I can only hope that the many insights provided by both of these well-presented, enlightening, and utterly enjoyable projects succeed in generating a new wave of knowledgeable fanatics about the robust, rewarding New Orleans music scene of the late 1950s and early 1960s.
[Thanks to both Adam Taylor and George Korval for taking the time to let me know about their projects while in development, allowing me to hear the results, and providing additional details for these reviews.]
Some New Fish in the HOTG Radio Stream
As you may already know, the HOTG 24/7 webcast plays most all the music I’ve featured here since starting the blog in the fall of 2004. Once audio links are removed from a post, I transfer the files, ripped from my vinyl, to the webcast playlist for streaming. Occasionally, I also stock the stream with other groove-oriented tracks that come from my CD archives and might relate to particular posts, plus more or less current cuts from New Orleans-related albums that fit the HOTG spirit. I’ll even include a tune or two from non-natives once in awhile, as long as they have some local connections or are obviously inspired by the city’s rich musical legacy. Don't worry, no Asian carp will be jumping up in your face as you go with the flow.
Back in the summer, I new added tunes from some recently released CDs to that ever-growing, rotating song-loop [in excess of 30 hours long at last count, which has been a good while ago]. So, here’s the list of new titles in no particular order with some nearly brief comments on each:
“Chicken Dance” - from Khris Royal & Dark Matter, Hypersoul 2012: Guaranteed to give you the chicken head and have you struttin’ wildly ‘bout the barnyard, this track has the spirit of some long lost Junior Walker number wrapped up in it. Sax man Khris Royal, and drummer Terrence Houston have been playing in George Porter, Jr.’s band, Runnin’ Pardners, for several years now; but the two, along with the rest of hiply named Dark Matter, also create their own particular brand of dance-inducing rave-ups. As the CD attests, ingredients in their deep bag of tricks include heavy funk, R&B, jazz, hip-hop, and rock, freely mixed to set off perpetual motion chain reactions.
“Liver Splash” - George Porter, Jr. and Runnin’ Pardners, from Can’t Beat The Funk, Independent, 2012. Speaking of George, he definitely still matters, being, after all, one of the co-founders of funk as we know it. Along with the other fine repertoire in his stage shows, he and his well-picked Pardners have been playing material from the extensive back catalog of George's legacy band, the Meters. Though the original group still performs infrequently, they have never done any of their many lesser-known single and album tracks live, for whatever hard to fathom reasons. George obviously thinks they should be heard. So, this latest GPJr&RP CD is totally devoted to some of those tunes. Listen and behold the funkified excursions taking off from unequaled compositions conjured-up in New Orleans, but undeniably universal.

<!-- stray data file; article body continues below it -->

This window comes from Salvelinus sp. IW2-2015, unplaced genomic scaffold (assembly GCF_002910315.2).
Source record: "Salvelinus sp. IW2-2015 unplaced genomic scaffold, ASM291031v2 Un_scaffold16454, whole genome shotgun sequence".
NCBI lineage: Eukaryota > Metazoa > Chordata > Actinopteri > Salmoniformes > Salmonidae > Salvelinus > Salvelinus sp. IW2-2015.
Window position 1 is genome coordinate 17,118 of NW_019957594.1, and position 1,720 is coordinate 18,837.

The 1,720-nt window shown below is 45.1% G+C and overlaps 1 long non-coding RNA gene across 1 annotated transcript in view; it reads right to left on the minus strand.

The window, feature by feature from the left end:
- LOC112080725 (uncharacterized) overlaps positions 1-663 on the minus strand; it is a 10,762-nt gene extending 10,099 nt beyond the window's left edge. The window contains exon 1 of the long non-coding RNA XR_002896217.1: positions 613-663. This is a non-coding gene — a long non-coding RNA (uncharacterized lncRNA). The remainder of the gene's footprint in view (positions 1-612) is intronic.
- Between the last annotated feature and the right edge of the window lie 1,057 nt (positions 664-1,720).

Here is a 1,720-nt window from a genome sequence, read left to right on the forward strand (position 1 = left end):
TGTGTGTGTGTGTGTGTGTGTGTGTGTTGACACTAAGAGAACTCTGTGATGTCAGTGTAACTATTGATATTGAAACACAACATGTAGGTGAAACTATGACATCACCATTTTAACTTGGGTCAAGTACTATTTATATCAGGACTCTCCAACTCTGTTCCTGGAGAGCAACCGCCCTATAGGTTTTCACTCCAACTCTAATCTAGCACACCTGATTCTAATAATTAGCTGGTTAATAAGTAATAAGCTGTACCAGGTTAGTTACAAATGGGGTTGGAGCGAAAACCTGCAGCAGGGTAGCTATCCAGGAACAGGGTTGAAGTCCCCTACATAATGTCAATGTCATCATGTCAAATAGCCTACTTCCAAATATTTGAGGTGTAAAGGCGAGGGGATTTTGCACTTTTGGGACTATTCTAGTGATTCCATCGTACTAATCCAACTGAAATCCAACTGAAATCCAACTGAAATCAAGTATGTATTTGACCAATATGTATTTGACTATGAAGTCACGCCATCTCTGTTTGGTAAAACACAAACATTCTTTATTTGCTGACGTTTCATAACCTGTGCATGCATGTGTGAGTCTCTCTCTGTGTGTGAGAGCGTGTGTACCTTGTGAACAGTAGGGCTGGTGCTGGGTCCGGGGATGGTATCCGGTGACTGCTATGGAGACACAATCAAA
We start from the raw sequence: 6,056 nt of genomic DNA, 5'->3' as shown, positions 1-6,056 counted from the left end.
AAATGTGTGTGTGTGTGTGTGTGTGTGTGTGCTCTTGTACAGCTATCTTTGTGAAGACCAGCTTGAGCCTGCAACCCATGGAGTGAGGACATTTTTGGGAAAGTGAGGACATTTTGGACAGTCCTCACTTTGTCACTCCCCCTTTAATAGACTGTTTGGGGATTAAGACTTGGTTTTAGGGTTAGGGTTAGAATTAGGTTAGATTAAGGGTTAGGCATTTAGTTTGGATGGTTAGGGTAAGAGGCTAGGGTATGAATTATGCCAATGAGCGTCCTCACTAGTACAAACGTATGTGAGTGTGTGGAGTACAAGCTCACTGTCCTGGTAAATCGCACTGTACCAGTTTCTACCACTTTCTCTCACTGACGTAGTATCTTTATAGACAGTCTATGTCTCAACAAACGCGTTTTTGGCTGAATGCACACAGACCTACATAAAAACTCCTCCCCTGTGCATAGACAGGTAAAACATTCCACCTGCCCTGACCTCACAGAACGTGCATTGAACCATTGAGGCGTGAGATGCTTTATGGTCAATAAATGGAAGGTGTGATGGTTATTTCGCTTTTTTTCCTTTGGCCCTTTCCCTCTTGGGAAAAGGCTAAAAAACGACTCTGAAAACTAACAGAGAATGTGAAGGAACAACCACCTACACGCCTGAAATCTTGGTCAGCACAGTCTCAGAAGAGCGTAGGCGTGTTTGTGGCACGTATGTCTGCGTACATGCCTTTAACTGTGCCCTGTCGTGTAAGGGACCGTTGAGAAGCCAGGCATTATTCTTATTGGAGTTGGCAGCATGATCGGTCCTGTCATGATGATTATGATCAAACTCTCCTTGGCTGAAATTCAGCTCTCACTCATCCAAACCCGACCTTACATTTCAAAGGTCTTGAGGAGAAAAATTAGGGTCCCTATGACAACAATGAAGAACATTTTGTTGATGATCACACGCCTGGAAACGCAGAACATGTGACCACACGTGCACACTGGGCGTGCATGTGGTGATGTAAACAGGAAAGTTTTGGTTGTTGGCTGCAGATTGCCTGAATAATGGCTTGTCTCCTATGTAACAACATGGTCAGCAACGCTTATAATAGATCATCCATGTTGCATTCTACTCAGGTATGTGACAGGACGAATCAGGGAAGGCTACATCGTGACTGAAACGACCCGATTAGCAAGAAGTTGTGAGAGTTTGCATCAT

“Where Did I Go Wrong” - Willie West, from Can’t Help Myself, CDS Records, 2012: That’s right, a brand new CD from Mr. Soul Survivor, co-produced by Willie and another expat NOLA music veteran, Carl Marshall. With a tight, tasteful band and a decades-spanning soul-funk sound, Willie and ensemble lay down palpable performances track after track on this well-recorded collection of moving grooves. His 50+ year career has only enriched the character and authority of his incredibly expressive, supple voice, gifted with the ability to consistently connect on an emotional level. It’s the hallmark of a great soul singer, which once again leaves us wondering why Willie West is still not better known. Don’t miss out on another chance to say you heard him before he got famous.
“Take Five” - Doug Belote, from Magazine Street, 2012: A Lafayette, LA native, Doug has taken his masterful drumming chops to New Orleans and the world over the past 15 years, backing the cream of local talent there and on the road, plus a long list of heavy-hitting outside artists. As far as I know, this diverse bag of grooves and genres is Doug’s only album as a leader. He takes no prisoners on the re-aligned classic “Take Five” (arranged by master keyboardist Larry Seberth), yet never over-plays, leaving no doubt about his status in the elite of beats. Producer and hot-shot guitarist Shane Theriot wrote the majority of the material and plays on most of the tracks along with a knock-out assortment of eminently qualified A-list enablers. A real fine find.